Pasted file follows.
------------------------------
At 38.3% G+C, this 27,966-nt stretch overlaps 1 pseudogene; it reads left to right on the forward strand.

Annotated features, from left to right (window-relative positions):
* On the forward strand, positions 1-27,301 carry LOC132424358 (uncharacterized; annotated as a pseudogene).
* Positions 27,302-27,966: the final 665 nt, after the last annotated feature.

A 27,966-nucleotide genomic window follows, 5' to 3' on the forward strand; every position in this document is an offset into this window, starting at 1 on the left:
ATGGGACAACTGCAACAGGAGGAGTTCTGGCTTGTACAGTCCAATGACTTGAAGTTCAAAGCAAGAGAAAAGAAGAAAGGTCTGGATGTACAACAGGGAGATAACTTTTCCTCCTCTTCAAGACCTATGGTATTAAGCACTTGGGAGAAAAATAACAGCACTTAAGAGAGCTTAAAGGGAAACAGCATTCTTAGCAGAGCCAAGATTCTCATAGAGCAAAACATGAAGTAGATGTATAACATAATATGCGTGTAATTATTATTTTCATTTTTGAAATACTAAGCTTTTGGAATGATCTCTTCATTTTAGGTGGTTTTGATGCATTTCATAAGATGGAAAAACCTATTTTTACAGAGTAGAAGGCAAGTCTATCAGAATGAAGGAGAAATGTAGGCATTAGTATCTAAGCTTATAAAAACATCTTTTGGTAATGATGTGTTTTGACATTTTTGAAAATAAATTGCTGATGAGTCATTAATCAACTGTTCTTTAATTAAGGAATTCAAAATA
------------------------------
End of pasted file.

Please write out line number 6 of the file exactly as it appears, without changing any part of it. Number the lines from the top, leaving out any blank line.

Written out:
ATGGGACAACTGCAACAGGAGGAGTTCTGGCTTGTACAGTCCAATGACTTGAAGTTCAAAGCAAGAGAAAAGAAGAAAGGTCTGGATGTACAACAGGGAGATAACTTTTCCTCCTCTTCAAGACCTATGGTATTAAGCACTTGGGAGAAAAATAACAGCACTTAAGAGAGCTTAAAGGGAAACAGCATTCTTAGCAGAGCCAAGATTCTCATAGAGCAAAACATGAAGTAGATGTATAACATAATATGCGTGTAATTATTATTTTCATTTTTGAAATACTAAGCTTTTGGAATGATCTCTTCATTTTAGGTGGTTTTGATGCATTTCATAAGATGGAAAAACCTATTTTTACAGAGTAGAAGGCAAGTCTATCAGAATGAAGGAGAAATGTAGGCATTAGTATCTAAGCTTATAAAAACATCTTTTGGTAATGATGTGTTTTGACATTTTTGAAAATAAATTGCTGATGAGTCATTAATCAACTGTTCTTTAATTAAGGAATTCAAAATA